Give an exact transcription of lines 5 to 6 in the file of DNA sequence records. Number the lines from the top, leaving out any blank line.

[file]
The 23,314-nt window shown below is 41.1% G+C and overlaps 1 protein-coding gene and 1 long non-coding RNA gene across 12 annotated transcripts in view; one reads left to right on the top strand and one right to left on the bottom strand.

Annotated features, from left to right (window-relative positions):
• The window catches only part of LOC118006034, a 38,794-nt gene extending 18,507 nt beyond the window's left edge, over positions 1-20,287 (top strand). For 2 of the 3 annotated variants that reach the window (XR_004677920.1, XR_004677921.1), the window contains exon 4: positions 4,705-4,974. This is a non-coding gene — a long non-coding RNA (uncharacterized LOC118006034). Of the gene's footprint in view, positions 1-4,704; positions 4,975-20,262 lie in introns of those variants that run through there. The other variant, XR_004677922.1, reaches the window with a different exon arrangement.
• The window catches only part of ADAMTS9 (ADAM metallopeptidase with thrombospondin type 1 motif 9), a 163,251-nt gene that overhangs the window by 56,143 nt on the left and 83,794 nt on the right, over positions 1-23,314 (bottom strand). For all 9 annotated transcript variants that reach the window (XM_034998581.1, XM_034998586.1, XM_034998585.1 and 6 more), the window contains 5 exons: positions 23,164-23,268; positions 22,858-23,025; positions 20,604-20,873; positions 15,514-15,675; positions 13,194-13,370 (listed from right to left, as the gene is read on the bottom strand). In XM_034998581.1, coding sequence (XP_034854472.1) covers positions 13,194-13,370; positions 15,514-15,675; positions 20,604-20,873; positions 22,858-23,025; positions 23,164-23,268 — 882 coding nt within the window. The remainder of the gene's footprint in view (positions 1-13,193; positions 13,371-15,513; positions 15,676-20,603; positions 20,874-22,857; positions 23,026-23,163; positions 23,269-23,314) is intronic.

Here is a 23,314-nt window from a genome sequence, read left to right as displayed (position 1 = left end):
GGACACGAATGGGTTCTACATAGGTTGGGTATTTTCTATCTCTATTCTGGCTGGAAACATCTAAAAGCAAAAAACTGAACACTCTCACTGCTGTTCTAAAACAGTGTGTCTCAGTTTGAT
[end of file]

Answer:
Here is a 23,314-nt window from a genome sequence, read left to right as displayed (position 1 = left end):
GGACACGAATGGGTTCTACATAGGTTGGGTATTTTCTATCTCTATTCTGGCTGGAAACATCTAAAAGCAAAAAACTGAACACTCTCACTGCTGTTCTAAAACAGTGTGTCTCAGTTTGAT